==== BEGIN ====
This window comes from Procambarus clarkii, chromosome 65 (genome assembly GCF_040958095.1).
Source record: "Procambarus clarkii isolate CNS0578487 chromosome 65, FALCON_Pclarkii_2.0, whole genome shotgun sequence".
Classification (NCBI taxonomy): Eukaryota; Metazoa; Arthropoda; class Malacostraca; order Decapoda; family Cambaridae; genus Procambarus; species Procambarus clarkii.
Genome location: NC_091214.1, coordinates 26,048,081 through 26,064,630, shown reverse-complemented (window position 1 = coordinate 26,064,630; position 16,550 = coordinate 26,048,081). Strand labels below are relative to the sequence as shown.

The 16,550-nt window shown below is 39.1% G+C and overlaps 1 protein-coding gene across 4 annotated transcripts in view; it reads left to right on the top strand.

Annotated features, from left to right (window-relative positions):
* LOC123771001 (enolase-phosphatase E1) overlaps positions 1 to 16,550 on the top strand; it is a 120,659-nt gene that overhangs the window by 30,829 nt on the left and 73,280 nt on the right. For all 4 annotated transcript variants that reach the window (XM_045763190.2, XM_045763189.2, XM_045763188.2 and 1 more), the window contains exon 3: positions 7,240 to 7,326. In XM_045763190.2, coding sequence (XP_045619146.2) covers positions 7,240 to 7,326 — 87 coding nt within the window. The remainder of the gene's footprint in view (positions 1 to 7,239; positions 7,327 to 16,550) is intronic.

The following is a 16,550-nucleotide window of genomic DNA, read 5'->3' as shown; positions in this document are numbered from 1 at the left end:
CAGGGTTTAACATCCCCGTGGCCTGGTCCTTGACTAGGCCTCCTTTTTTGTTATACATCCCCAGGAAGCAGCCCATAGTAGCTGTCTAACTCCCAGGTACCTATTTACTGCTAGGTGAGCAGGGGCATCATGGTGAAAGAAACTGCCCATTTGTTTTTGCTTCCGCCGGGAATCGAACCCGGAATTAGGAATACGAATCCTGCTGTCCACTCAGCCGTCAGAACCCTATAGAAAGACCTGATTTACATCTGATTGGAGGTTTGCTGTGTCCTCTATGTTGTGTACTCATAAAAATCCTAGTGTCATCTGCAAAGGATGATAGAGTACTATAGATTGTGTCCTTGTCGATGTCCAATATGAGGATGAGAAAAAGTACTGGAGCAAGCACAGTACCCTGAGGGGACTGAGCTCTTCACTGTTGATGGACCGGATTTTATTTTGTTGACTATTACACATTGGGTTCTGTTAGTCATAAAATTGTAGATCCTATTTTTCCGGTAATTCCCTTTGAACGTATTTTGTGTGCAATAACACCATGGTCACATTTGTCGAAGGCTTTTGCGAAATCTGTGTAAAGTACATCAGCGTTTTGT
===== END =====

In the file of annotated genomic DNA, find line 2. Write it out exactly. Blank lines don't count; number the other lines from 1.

Source record: "Procambarus clarkii isolate CNS0578487 chromosome 65, FALCON_Pclarkii_2.0, whole genome shotgun sequence".